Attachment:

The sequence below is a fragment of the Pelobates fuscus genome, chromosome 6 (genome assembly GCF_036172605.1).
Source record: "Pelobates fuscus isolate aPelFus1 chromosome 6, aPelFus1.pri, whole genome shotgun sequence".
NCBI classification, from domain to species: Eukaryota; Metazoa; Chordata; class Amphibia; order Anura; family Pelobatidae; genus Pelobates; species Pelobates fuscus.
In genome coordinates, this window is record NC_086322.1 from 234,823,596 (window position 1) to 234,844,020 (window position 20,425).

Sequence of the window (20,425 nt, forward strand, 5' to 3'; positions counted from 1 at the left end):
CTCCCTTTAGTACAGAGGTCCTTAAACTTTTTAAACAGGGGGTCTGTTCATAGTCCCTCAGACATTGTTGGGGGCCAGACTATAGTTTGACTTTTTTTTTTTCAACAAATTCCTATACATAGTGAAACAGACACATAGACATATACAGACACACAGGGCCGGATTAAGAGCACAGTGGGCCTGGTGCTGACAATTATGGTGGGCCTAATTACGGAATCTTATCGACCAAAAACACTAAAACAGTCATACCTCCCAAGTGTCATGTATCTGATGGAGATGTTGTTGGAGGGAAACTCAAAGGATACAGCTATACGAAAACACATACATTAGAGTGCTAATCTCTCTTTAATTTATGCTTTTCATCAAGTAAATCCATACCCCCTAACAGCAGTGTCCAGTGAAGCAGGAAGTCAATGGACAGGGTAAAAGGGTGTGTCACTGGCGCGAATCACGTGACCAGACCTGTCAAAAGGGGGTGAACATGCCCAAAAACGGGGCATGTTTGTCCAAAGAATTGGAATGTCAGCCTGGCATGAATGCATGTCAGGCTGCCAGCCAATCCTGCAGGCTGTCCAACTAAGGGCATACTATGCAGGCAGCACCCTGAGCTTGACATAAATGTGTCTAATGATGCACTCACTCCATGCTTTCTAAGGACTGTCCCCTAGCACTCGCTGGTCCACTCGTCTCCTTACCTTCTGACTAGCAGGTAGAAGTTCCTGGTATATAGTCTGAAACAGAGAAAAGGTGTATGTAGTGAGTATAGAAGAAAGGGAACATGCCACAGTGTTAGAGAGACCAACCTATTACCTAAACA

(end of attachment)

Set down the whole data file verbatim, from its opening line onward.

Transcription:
The sequence below is a fragment of the Pelobates fuscus genome, chromosome 6 (genome assembly GCF_036172605.1).
Source record: "Pelobates fuscus isolate aPelFus1 chromosome 6, aPelFus1.pri, whole genome shotgun sequence".
NCBI classification, from domain to species: Eukaryota; Metazoa; Chordata; class Amphibia; order Anura; family Pelobatidae; genus Pelobates; species Pelobates fuscus.
In genome coordinates, this window is record NC_086322.1 from 234,823,596 (window position 1) to 234,844,020 (window position 20,425).

Sequence of the window (20,425 nt, forward strand, 5' to 3'; positions counted from 1 at the left end):
CTCCCTTTAGTACAGAGGTCCTTAAACTTTTTAAACAGGGGGTCTGTTCATAGTCCCTCAGACATTGTTGGGGGCCAGACTATAGTTTGACTTTTTTTTTTTCAACAAATTCCTATACATAGTGAAACAGACACATAGACATATACAGACACACAGGGCCGGATTAAGAGCACAGTGGGCCTGGTGCTGACAATTATGGTGGGCCTAATTACGGAATCTTATCGACCAAAAACACTAAAACAGTCATACCTCCCAAGTGTCATGTATCTGATGGAGATGTTGTTGGAGGGAAACTCAAAGGATACAGCTATACGAAAACACATACATTAGAGTGCTAATCTCTCTTTAATTTATGCTTTTCATCAAGTAAATCCATACCCCCTAACAGCAGTGTCCAGTGAAGCAGGAAGTCAATGGACAGGGTAAAAGGGTGTGTCACTGGCGCGAATCACGTGACCAGACCTGTCAAAAGGGGGTGAACATGCCCAAAAACGGGGCATGTTTGTCCAAAGAATTGGAATGTCAGCCTGGCATGAATGCATGTCAGGCTGCCAGCCAATCCTGCAGGCTGTCCAACTAAGGGCATACTATGCAGGCAGCACCCTGAGCTTGACATAAATGTGTCTAATGATGCACTCACTCCATGCTTTCTAAGGACTGTCCCCTAGCACTCGCTGGTCCACTCGTCTCCTTACCTTCTGACTAGCAGGTAGAAGTTCCTGGTATATAGTCTGAAACAGAGAAAAGGTGTATGTAGTGAGTATAGAAGAAAGGGAACATGCCACAGTGTTAGAGAGACCAACCTATTACCTAAACA